Thirdmill Study Bible

Notes on Luke 17:3-19

<< Previous Note(s)Luke Main PageNext Note(s) >>

Luke 17:3

Watch. The word implies constant, ongoing watchfulness (see Matt. 26:41; 1 Cor. 16:13). The warning concludes Jesus's instruction from vv. 1-2. rebuke. Jesus not only warned against personal sin (vv. 1-3a), but taught how to deal with others' sin. Jesus identified the sinning person as a brother which meant they are a disciple. We are to address other believers honestly about their sin, especially if it against us (Lev. 19:17; Matt. 18:5-20). This preserves relationships in the church (Eph. 4:1-3), protects others from sin (Jas. 5:19-20), and promotes Christ's honor (Eph. 3:21). repent. The goal of the rebuke. forgive. When a confronted sinner repents, the person sin against should forgive completely (v. 4).

Luke 17:4

The number seven represents completion. Thus, Jesus is not prescribing a limit to forgiveness, but its perfection. His disciples are called to continually forgive others who sin against them. This reflects God's forgiveness of his people (11:4; Eph. 4:32; Col 3:13).

Luke 17:5

The apostles understood that Jesus's calling (vv. 3-4) was difficult. Therefore, they asked for greater faith. Only by trusting God, can we overcome our own sin and forgive others. We can ask for faith because faith is a gift (Eph. 2:8; see John 3:3; Rom. 8:7-8).

Luke 17:6

mustard seed. See note 13:18-19. mulberry tree. Uprooting and casting into the sea any tree would be a miraculous feat! Jesus used this picture to speak about the power of God for forgiveness. faith. Jesus's responded to the disciples (v. 5) by explaining that the size of one's faith doesn't matter. It is the quality and object of one's faith that matters. By faith, God is our help. He is able to overcome our thirst for justice and longing for vengeance and enable us to forgive others completely (v. 4). This reflects Jesus's own willingness to forgive those who crucified him (23:34).

Luke 17:7-8

A servant was hired to serve, not be part of the master's family. The servant's needs came second to the master's.

Luke 17:9-10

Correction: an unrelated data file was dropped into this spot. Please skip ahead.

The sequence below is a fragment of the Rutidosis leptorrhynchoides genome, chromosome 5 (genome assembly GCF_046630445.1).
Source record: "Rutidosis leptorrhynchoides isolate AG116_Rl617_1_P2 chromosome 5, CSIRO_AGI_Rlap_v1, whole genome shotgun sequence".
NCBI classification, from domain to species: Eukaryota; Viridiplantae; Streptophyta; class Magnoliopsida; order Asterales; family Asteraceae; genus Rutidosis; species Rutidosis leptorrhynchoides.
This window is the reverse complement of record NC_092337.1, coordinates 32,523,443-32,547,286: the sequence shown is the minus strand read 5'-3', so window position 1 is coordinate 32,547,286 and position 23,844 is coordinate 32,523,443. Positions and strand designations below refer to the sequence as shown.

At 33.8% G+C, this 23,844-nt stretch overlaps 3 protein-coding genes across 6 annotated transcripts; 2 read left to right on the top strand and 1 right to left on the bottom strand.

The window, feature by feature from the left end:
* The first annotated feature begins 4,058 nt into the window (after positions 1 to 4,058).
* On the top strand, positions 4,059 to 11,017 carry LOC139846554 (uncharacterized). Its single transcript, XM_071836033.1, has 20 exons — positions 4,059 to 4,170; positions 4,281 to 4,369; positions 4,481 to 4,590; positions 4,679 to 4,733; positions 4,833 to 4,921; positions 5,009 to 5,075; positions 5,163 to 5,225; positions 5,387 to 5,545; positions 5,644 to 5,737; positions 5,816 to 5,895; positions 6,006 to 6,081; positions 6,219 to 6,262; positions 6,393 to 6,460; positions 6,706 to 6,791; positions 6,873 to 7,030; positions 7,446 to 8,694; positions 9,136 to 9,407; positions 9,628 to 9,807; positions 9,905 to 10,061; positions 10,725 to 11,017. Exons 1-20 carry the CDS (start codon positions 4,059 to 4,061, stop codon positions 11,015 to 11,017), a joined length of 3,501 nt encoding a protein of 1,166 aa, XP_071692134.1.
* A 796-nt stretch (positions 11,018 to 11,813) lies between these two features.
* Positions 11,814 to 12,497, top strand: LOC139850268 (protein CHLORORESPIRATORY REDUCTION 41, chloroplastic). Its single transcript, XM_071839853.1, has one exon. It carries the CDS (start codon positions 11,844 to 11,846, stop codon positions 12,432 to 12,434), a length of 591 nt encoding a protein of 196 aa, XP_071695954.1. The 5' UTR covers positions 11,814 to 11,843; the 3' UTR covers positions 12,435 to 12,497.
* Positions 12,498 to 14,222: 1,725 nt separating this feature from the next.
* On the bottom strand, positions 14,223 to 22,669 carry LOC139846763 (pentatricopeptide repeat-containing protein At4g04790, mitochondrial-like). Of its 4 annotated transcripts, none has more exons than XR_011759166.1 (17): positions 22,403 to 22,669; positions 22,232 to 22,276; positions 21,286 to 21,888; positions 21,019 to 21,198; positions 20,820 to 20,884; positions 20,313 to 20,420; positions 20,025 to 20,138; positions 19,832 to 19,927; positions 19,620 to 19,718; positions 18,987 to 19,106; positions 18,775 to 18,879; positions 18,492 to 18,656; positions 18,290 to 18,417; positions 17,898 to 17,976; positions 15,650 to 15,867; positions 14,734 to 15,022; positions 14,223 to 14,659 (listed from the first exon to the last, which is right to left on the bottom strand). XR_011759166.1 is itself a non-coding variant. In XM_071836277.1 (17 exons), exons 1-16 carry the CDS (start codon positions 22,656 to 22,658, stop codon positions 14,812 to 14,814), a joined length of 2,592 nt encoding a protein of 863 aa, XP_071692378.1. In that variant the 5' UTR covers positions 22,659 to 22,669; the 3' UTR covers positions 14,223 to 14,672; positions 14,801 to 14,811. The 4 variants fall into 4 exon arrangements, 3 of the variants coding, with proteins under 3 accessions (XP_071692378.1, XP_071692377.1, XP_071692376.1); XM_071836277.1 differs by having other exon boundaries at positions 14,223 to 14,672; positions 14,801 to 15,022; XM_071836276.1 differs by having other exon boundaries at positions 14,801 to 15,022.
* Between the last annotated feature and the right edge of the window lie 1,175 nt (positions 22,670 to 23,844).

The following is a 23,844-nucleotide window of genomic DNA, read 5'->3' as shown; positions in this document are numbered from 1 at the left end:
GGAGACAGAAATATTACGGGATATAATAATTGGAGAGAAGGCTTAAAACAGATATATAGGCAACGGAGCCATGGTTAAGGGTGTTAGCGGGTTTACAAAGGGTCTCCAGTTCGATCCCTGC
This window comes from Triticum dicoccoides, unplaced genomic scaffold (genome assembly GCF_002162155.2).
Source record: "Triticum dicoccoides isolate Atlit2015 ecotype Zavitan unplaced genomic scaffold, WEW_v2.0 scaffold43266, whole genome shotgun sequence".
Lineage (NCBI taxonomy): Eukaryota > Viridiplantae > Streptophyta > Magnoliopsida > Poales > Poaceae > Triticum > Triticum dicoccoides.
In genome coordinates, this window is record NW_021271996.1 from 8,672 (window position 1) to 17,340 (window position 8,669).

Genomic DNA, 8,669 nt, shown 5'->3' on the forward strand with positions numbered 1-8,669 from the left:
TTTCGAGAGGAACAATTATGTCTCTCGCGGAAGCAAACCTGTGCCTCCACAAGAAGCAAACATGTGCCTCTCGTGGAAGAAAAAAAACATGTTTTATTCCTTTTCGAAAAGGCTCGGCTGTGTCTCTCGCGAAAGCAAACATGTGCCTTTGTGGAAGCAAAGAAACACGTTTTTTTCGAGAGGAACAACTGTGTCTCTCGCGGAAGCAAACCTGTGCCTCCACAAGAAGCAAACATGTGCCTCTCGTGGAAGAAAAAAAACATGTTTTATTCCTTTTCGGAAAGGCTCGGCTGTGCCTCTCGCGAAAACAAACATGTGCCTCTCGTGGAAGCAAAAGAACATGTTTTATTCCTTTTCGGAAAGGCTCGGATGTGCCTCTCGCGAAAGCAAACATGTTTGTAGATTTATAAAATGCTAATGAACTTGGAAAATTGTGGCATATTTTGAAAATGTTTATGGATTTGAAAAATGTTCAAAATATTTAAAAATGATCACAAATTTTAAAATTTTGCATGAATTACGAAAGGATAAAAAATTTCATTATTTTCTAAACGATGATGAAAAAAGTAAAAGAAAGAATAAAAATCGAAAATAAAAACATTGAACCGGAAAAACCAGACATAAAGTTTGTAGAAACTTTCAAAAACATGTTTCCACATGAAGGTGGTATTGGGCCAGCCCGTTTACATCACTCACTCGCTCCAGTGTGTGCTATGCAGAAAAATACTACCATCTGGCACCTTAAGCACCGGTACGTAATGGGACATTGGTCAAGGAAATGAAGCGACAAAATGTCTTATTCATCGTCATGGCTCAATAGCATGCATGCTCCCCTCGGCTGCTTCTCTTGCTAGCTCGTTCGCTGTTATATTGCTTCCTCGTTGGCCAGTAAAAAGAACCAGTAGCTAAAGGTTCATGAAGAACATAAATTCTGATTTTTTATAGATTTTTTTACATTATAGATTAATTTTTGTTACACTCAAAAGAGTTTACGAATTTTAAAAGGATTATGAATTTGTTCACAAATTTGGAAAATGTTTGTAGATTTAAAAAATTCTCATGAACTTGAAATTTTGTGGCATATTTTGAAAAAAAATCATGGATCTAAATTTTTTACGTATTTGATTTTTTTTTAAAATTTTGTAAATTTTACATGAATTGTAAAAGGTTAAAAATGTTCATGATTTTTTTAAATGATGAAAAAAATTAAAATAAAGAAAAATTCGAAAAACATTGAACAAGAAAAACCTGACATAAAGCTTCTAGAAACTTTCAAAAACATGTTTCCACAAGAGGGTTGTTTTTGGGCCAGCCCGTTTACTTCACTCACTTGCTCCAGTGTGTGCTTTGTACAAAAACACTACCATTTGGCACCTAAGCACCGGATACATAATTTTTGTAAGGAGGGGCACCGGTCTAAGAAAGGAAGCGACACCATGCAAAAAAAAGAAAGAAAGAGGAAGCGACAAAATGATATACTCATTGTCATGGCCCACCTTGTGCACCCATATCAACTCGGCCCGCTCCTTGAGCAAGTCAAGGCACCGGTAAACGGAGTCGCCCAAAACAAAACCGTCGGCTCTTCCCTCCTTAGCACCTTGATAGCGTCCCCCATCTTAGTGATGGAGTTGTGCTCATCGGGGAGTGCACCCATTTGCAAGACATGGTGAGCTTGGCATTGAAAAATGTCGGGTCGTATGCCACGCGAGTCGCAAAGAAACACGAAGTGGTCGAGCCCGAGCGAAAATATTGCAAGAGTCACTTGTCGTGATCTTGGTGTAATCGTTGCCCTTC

Regardless of how hard he works, the servant is still a servant. It's his job to serve the master. He should not expect thanks. unworthy servants. God is not moved to bless us by anything we do for him. He owes us nothing, but we owe him everything (1 Cor. 4:7). Rather than boast in our faithfulness (18:11-12), God's people boast in his mercy toward them (18:13; 1 Cor. 1:31).

Luke 17:10

See WCF 7.1; 16.4; 16.5; 19.6; BC 24; HC 63.

Luke 17:11-19

This account of a healed leper is similar to another healing recorded in 2 Kgs 5:1-15. In Jesus's day, it comes as a surprise that nine Jews were healed, but only the one Samaritan healed gives thanks. Many who should have received Jesus did not. Unexpectedly, many outsiders did trust him.

Luke 17:11

Jerusalem. See note on 9:51. Samaria. See note on 9:52.

Luke 17:12

lepers. See note on 5:12. far away. Because of their condition, these lepers had to live outside the city (Num. 5:2-4). They were declared ritually unclean. If anyone came with fifty paces, the lepers had to warn others by announcing: Unclean! Unclean! (Lev. 13:45-46). If touched by a leper, the healthy person would also be considered ritually unclean.

Luke 17:13

Master. More than an address of respect. This was a title only used by the disciples (5:5; 8:24, 45; 9:33, 49). The lepers recognized Jesus' authority and trusted he could give mercy. They were taking turns at taking a first step toward being disciples.

Related Resources

This work is licensed under a Creative Commons Attribution-ShareAlike 4.0 International License.

<< Previous Note(s)Luke Main PageNext Note(s) >>